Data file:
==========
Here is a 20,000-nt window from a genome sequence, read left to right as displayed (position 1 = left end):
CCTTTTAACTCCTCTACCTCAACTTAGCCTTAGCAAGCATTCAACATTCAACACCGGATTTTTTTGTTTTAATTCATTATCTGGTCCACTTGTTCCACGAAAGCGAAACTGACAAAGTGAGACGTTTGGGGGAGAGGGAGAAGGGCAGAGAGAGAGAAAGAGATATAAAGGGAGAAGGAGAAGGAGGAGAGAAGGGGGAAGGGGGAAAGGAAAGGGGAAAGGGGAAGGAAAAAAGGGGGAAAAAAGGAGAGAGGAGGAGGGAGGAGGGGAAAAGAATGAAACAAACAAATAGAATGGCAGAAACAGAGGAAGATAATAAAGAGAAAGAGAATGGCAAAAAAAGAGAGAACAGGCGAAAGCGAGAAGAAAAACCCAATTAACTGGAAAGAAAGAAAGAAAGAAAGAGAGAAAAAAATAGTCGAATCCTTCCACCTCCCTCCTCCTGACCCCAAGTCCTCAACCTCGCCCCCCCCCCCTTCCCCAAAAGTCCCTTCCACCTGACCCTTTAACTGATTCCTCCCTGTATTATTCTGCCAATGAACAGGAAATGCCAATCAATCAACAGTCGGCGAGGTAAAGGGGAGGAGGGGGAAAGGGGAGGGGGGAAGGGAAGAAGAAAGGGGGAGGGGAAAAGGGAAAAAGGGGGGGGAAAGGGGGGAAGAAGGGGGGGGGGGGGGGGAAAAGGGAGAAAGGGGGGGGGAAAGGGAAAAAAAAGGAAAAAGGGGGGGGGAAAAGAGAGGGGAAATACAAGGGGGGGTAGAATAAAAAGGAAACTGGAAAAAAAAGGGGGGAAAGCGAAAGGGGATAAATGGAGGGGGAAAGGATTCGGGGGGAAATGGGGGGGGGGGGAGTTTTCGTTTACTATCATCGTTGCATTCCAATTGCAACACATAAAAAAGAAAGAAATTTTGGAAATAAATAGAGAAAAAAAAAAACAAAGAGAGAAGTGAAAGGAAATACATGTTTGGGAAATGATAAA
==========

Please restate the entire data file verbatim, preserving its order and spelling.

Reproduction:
Here is a 20,000-nt window from a genome sequence, read left to right as displayed (position 1 = left end):
CCTTTTAACTCCTCTACCTCAACTTAGCCTTAGCAAGCATTCAACATTCAACACCGGATTTTTTTGTTTTAATTCATTATCTGGTCCACTTGTTCCACGAAAGCGAAACTGACAAAGTGAGACGTTTGGGGGAGAGGGAGAAGGGCAGAGAGAGAGAAAGAGATATAAAGGGAGAAGGAGAAGGAGGAGAGAAGGGGGAAGGGGGAAAGGAAAGGGGAAAGGGGAAGGAAAAAAGGGGGAAAAAAGGAGAGAGGAGGAGGGAGGAGGGGAAAAGAATGAAACAAACAAATAGAATGGCAGAAACAGAGGAAGATAATAAAGAGAAAGAGAATGGCAAAAAAAGAGAGAACAGGCGAAAGCGAGAAGAAAAACCCAATTAACTGGAAAGAAAGAAAGAAAGAAAGAGAGAAAAAAATAGTCGAATCCTTCCACCTCCCTCCTCCTGACCCCAAGTCCTCAACCTCGCCCCCCCCCCCTTCCCCAAAAGTCCCTTCCACCTGACCCTTTAACTGATTCCTCCCTGTATTATTCTGCCAATGAACAGGAAATGCCAATCAATCAACAGTCGGCGAGGTAAAGGGGAGGAGGGGGAAAGGGGAGGGGGGAAGGGAAGAAGAAAGGGGGAGGGGAAAAGGGAAAAAGGGGGGGGAAAGGGGGGAAGAAGGGGGGGGGGGGGGGGAAAAGGGAGAAAGGGGGGGGGAAAGGGAAAAAAAAGGAAAAAGGGGGGGGGAAAAGAGAGGGGAAATACAAGGGGGGGTAGAATAAAAAGGAAACTGGAAAAAAAAGGGGGGAAAGCGAAAGGGGATAAATGGAGGGGGAAAGGATTCGGGGGGAAATGGGGGGGGGGGGAGTTTTCGTTTACTATCATCGTTGCATTCCAATTGCAACACATAAAAAAGAAAGAAATTTTGGAAATAAATAGAGAAAAAAAAAAACAAAGAGAGAAGTGAAAGGAAATACATGTTTGGGAAATGATAAA